The Canadian parliament after the 1945 election Chambre des Communes 1945.png
The Canadian parliament after the 1945 election

National results

PartyParty leader# of
SeatsPopular vote
1940 Elected% Change#% pp Change
  Liberal W. L. Mackenzie King 236177118-33.9%2,086,54539.78%-11.54
  Progressive Conservative 1 John Bracken 2033966+66.7%1,448,74427.62%-2.79
     Co-operative Commonwealth M. J. Coldwell 205828+250%815,72015.55%+7.31
Social Credit 2 Solon Earl Low 931013+30.0%212,2204.05%+1.46
 Independent Liberal2028+300%93,7911.79%-1.40
Bloc populaire Maxime Raymond 35*2*172,7653.29%*
Labor–Progressive 3 Tim Buck 68-1 111,8922.13%+1.94
 Independent PC8*1*14,5410.28%*
 Independent CCF42*1*6,4020.12%*
Liberal–Progressive  131-66.7%6,1470.12%-0.48
 National Government5 1 - 4,8720.09% 
  Trades Union  1*-*4,6790.09%*
  Farmer-Labour  2---3,6200.07%-0.11
 Independent Conservative1---100%2,6530.05%-0.18
  Democratic W.R.N. Smith 5*-*2,6030.05%*
     Union of Electors  1*-*5960.01%*
  Socialist Labour  2*-*4590.01%*
Labour  1---4230.01%-0.07
  Liberal-Labour  1*-*3450.01%*
 Independent Labour1*-*241x*
Sources: http://www.elections.ca -- History of Federal Ridings since 1867


* The party did not nominate candidates in the previous election.

x - less than 0.005% of the popular vote.

1 1945 Progressive Conservative vote compared to 1940 National Government + Conservative vote.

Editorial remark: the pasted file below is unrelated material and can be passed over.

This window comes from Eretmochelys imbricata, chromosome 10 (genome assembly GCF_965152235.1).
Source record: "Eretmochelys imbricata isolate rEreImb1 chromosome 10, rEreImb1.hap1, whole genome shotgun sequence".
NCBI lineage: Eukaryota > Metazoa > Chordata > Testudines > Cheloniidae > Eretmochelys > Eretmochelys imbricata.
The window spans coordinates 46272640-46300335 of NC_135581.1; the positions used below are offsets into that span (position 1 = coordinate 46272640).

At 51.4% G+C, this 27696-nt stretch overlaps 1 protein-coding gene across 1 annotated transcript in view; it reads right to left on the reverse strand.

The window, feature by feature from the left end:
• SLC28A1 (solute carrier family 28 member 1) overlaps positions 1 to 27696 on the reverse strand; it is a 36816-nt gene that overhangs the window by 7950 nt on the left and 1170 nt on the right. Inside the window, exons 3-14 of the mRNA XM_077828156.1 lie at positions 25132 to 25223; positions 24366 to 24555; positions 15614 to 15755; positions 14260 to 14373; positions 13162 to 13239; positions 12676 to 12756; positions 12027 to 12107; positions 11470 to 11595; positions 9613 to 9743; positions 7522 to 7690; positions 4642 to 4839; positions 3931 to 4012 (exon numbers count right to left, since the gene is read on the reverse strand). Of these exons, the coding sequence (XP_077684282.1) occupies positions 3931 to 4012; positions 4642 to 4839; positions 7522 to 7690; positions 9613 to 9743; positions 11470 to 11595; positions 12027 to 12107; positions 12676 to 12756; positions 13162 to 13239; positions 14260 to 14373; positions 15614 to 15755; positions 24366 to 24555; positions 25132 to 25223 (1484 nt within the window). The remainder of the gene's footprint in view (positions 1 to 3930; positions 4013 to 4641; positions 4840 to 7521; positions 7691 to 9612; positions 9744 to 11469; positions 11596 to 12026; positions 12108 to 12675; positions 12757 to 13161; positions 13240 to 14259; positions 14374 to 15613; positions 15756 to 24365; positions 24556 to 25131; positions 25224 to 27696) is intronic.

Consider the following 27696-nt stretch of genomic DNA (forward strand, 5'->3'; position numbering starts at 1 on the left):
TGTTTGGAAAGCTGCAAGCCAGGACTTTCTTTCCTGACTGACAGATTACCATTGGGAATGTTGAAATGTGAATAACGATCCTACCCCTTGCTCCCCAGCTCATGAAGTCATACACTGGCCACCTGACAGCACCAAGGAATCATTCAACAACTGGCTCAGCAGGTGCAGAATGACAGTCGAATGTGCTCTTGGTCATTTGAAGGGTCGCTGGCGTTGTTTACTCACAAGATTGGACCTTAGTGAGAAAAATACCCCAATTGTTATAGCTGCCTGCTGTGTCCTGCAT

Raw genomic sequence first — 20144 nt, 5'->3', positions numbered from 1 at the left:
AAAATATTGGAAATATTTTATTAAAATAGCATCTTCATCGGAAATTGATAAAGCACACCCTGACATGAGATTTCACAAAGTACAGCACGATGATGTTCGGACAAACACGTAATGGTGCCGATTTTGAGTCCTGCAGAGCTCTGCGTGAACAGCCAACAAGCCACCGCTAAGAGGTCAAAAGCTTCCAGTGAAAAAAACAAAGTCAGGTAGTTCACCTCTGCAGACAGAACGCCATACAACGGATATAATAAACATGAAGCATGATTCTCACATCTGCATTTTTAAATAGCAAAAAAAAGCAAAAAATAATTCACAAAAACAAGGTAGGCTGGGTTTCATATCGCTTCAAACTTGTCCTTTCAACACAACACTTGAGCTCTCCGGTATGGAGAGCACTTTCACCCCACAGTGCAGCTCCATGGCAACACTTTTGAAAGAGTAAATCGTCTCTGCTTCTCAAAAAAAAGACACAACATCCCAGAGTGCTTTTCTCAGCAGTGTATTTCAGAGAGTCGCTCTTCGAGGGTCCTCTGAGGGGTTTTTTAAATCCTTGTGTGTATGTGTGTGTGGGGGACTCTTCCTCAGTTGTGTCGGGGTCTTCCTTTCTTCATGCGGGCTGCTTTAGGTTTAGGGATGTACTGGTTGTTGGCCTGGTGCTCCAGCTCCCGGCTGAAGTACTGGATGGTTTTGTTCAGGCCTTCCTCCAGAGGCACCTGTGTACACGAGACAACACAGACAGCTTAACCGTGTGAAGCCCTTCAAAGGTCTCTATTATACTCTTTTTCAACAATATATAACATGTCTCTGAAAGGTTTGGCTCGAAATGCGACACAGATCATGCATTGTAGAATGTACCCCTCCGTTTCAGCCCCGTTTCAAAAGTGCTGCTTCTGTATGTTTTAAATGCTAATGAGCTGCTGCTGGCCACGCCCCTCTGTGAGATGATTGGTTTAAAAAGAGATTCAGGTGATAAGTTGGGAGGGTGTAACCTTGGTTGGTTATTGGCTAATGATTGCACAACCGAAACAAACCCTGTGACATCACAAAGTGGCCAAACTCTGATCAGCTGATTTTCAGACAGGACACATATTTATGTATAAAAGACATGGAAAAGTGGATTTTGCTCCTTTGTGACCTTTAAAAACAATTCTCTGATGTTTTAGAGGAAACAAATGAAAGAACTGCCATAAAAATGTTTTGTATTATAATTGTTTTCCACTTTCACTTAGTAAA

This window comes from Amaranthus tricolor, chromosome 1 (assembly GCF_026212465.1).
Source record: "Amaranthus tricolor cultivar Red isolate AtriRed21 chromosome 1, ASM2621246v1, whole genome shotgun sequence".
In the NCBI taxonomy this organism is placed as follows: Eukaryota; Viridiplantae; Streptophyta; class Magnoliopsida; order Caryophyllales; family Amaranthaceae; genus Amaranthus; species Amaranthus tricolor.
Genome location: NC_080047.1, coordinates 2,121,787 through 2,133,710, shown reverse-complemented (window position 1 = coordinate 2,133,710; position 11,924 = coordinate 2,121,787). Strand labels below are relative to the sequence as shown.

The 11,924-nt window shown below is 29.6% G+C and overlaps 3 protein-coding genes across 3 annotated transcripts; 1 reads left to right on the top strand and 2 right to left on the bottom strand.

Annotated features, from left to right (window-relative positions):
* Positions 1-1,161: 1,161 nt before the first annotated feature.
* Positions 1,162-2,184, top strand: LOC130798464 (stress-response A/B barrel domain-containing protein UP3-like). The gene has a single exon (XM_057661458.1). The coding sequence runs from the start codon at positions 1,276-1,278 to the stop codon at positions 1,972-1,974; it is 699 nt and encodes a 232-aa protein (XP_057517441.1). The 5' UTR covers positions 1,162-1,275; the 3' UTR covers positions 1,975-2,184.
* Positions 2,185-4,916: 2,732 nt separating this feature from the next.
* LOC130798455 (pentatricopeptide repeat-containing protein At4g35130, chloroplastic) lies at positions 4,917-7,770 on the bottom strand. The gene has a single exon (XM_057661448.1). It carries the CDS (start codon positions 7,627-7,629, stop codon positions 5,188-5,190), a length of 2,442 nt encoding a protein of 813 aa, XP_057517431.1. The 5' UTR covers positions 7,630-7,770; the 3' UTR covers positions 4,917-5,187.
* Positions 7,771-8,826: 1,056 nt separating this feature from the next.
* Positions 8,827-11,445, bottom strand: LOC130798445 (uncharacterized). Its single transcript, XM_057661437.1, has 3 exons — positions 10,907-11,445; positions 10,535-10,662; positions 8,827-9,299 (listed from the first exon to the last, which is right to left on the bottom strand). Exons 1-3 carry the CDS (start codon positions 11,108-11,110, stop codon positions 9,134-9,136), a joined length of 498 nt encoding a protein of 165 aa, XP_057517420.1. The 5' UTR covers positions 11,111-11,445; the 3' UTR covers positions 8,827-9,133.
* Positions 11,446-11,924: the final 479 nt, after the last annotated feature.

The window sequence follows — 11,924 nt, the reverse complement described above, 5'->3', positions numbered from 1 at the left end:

2 1945 Social Credit vote compared to 1940 New Democracy + Social Credit vote.

3 1945 Labor-Progressive vote compared to 1940 Communist vote.

4 The successful "Independent CCF" candidate ran as a People's Co-operative Commonwealth Federation candidate.

5 One Progressive Conservative candidate ran under the "National Government" label that the party had used in the 1940 election.

Vote and seat summaries

Popular vote
Social Credit
Seat totals
Social Credit

Results by province

Party name BC AB SK MB ON QC NB NS PE YK Total
  Liberal Seats:52293447793 118
 Popular Vote:27.521.833.032.740.846.550.045.748.4 39.8
  Progressive Conservative Seats:5212481321166
     Co-operative Commonwealth Seats:4-185---1--28
  Social Credit Seats:-13----    13
 Vote:2.336.    4.0
 Independent LiberalSeats:1    7-   8
 Vote:1.7    5.91.1   1.8
 IndependentSeats:   --6--  6
 Vote:   0.80.416.93.20.2  4.9
  Bloc populaire Seats:    -2    2
 Vote:    0.311.9    3.3
  Labor–Progressive Seats:-----1 - -1
 Vote: 0.6 32.42.1
 Independent PCSeats:    -1    1
 Vote:    xx1.0    0.3
 Independent CCFSeats:1    -    1
 Vote:1.4    xx    0.1
  Liberal-Progressive Seats:   1      1
 Vote:   1.9      0.1
Total Seats161721178265101241245
Parties that won no seats:
  National Government Vote:    0.3     0.1
  Trades Union Vote:1.1         0.1
 Farmer-Labour Vote:    0.2     0.1
 Independent ConservativeVote:     0.2    0.1
  Democratic Vote:0.6         xx
     Union of Electors Vote:     xx    xx
  Socialist Labour Vote:0.1         xx
Labour Vote:     xx    xx
  Liberal-Labour Vote:     xx    xx
 Independent LabourVote:    0.1     xx
 UnknownVote:     xx    xx

xx - less than 0.05% of the popular vote.

Further reading

See also

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  1. "Voter Turnout at Federal Elections and Referendums". Elections Canada. Retrieved 10 March 2019.
  2. Morton, Desmond A Military History of Canada, Toronto: McClelland & Stewart, 1999 page 223-224.
  3. Morton, Desmond A Military History of Canada, Toronto: McClelland & Stewart, 1999 page 223-224.